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Harvard University Health Services Director Paul J. Barreira said he was “more concerned now” about the spread of mumps on campus than at any other point during the outbreak, worrying that a recent spike in the number of confirmed cases could adversely affect Commencement.
As of Monday there were 40 confirmed cases of mumps at Harvard and slightly less than a dozen students currently in isolation, according to Lindsey Baker, a spokesperson for HUHS. In an email sent to undergraduates Friday, Barreira indicated that there had been 34 cases of mumps at the time.
“I’m actually more concerned now than I was during any time of the outbreak, I have to say,” Barreira said. “I’m desperate, I’m desperate to get students to take seriously that they shouldn’t be infecting one another.”
The rapid spread of mumps could affect Commencement and other end-of-the-semester activities if more individuals become exposed to the virus, Barreira said.
“The concern is that if there’s a spike this week, that means those students expose others, so now we’re looking at a potential serious interruption to Commencement for students,” Barreira said. “Students will get infected, and then go into isolation.”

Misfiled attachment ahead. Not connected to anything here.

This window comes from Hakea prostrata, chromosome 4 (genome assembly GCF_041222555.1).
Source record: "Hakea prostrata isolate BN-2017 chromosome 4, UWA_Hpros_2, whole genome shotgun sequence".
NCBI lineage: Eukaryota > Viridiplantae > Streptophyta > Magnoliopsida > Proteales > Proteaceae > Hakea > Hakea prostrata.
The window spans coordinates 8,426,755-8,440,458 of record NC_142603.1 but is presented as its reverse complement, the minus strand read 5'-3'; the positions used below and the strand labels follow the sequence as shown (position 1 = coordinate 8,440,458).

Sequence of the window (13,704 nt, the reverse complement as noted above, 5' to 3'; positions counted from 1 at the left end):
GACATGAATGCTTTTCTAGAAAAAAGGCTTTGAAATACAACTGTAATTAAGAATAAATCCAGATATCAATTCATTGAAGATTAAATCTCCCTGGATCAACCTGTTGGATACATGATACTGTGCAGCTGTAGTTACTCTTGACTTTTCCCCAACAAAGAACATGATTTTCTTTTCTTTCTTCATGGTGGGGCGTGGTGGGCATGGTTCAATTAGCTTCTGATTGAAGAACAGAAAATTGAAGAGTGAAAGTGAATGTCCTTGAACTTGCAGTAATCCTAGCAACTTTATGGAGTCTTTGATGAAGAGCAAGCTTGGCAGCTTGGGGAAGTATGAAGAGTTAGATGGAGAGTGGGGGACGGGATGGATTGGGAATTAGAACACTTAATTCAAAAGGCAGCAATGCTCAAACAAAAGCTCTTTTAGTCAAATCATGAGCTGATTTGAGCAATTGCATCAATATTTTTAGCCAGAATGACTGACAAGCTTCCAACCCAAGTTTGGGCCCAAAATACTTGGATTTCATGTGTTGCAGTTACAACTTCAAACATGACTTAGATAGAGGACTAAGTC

Mumps, a viral illness that affects the salivary glands, is generally considered rare. Incoming freshmen are required to have received the MMRV vaccination, a vaccine commonly used to prevent the incidence of mumps.
Barreira said at one point after spring break, there were only two cases of mumps at Harvard and no students in isolation. “[T]hen all of a sudden we had 11 in isolation,” he said.
Per Harvard policy, students who have tested positive for mumps must be isolated from other people for a period of five days. Currently, students with the virus are isolated in either the Harvard Inn or students’ own homes, if they live nearby.
Barreira notified students of the first confirmed case of mumps on March 1. Since then, that number has steadily increased, and College administrators warned students traveling during spring break to practice good hygiene and avoid public transportation if they worried they may have been in contact with mumps. In March, nearby colleges such as Tufts University and Boston University reported having confirmed cases of mumps on their campuses. Colleges across the country, such as the University of Dayton, Miami University, and Indiana University have also reported confirmed cases of mumps.
Before spring break, Harvard had isolated students with mumps at the Harvard Inn without notifying other residents—primarily visiting students—because of the University’s policy of protecting patient privacy. Once students were alerted that individuals with the virus were in the same building, they raised concerns over transparency in communication.
Barreira said the increase in incidence of mumps on Harvard’s campus can be attributed to students taking inadequate precautions.
“Students are not acting in a responsible way, knowingly exposing other students to the virus,” Barreira said. “It’s both disappointing and frustrating because I thought we were on the decline.”
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